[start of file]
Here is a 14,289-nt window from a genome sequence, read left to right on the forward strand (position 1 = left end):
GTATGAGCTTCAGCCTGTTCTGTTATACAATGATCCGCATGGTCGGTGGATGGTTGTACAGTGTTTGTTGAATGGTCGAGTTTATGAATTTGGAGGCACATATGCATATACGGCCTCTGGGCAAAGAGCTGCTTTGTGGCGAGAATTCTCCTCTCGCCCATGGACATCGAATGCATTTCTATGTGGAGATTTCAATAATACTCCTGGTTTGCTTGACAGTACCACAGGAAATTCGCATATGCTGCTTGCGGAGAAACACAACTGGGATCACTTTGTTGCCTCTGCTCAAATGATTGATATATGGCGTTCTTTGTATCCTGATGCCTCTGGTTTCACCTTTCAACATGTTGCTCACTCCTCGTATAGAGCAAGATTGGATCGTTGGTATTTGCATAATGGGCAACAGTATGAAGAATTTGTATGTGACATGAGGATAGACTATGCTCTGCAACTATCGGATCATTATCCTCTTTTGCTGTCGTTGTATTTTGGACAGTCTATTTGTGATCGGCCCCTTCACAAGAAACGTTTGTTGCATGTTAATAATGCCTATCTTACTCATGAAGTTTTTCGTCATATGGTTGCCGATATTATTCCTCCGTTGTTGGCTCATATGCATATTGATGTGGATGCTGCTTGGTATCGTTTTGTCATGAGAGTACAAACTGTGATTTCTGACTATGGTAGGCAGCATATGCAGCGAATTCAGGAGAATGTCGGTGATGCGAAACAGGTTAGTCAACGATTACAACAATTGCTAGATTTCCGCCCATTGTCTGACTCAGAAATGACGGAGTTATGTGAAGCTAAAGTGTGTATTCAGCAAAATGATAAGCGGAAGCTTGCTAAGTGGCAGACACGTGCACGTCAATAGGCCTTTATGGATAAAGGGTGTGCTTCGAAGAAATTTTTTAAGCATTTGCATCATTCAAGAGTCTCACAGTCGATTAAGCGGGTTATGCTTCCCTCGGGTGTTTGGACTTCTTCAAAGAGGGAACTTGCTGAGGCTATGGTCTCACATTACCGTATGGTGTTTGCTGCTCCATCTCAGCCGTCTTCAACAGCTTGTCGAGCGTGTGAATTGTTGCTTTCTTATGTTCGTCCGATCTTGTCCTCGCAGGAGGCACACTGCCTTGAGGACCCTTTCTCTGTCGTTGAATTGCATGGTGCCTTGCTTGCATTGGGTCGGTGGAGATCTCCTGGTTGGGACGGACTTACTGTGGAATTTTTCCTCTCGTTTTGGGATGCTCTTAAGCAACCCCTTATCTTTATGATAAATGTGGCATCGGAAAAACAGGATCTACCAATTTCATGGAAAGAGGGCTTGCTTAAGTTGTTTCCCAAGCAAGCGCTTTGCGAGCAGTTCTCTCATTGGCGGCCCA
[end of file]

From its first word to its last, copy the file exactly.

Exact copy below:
Here is a 14,289-nt window from a genome sequence, read left to right on the forward strand (position 1 = left end):
GTATGAGCTTCAGCCTGTTCTGTTATACAATGATCCGCATGGTCGGTGGATGGTTGTACAGTGTTTGTTGAATGGTCGAGTTTATGAATTTGGAGGCACATATGCATATACGGCCTCTGGGCAAAGAGCTGCTTTGTGGCGAGAATTCTCCTCTCGCCCATGGACATCGAATGCATTTCTATGTGGAGATTTCAATAATACTCCTGGTTTGCTTGACAGTACCACAGGAAATTCGCATATGCTGCTTGCGGAGAAACACAACTGGGATCACTTTGTTGCCTCTGCTCAAATGATTGATATATGGCGTTCTTTGTATCCTGATGCCTCTGGTTTCACCTTTCAACATGTTGCTCACTCCTCGTATAGAGCAAGATTGGATCGTTGGTATTTGCATAATGGGCAACAGTATGAAGAATTTGTATGTGACATGAGGATAGACTATGCTCTGCAACTATCGGATCATTATCCTCTTTTGCTGTCGTTGTATTTTGGACAGTCTATTTGTGATCGGCCCCTTCACAAGAAACGTTTGTTGCATGTTAATAATGCCTATCTTACTCATGAAGTTTTTCGTCATATGGTTGCCGATATTATTCCTCCGTTGTTGGCTCATATGCATATTGATGTGGATGCTGCTTGGTATCGTTTTGTCATGAGAGTACAAACTGTGATTTCTGACTATGGTAGGCAGCATATGCAGCGAATTCAGGAGAATGTCGGTGATGCGAAACAGGTTAGTCAACGATTACAACAATTGCTAGATTTCCGCCCATTGTCTGACTCAGAAATGACGGAGTTATGTGAAGCTAAAGTGTGTATTCAGCAAAATGATAAGCGGAAGCTTGCTAAGTGGCAGACACGTGCACGTCAATAGGCCTTTATGGATAAAGGGTGTGCTTCGAAGAAATTTTTTAAGCATTTGCATCATTCAAGAGTCTCACAGTCGATTAAGCGGGTTATGCTTCCCTCGGGTGTTTGGACTTCTTCAAAGAGGGAACTTGCTGAGGCTATGGTCTCACATTACCGTATGGTGTTTGCTGCTCCATCTCAGCCGTCTTCAACAGCTTGTCGAGCGTGTGAATTGTTGCTTTCTTATGTTCGTCCGATCTTGTCCTCGCAGGAGGCACACTGCCTTGAGGACCCTTTCTCTGTCGTTGAATTGCATGGTGCCTTGCTTGCATTGGGTCGGTGGAGATCTCCTGGTTGGGACGGACTTACTGTGGAATTTTTCCTCTCGTTTTGGGATGCTCTTAAGCAACCCCTTATCTTTATGATAAATGTGGCATCGGAAAAACAGGATCTACCAATTTCATGGAAAGAGGGCTTGCTTAAGTTGTTTCCCAAGCAAGCGCTTTGCGAGCAGTTCTCTCATTGGCGGCCCA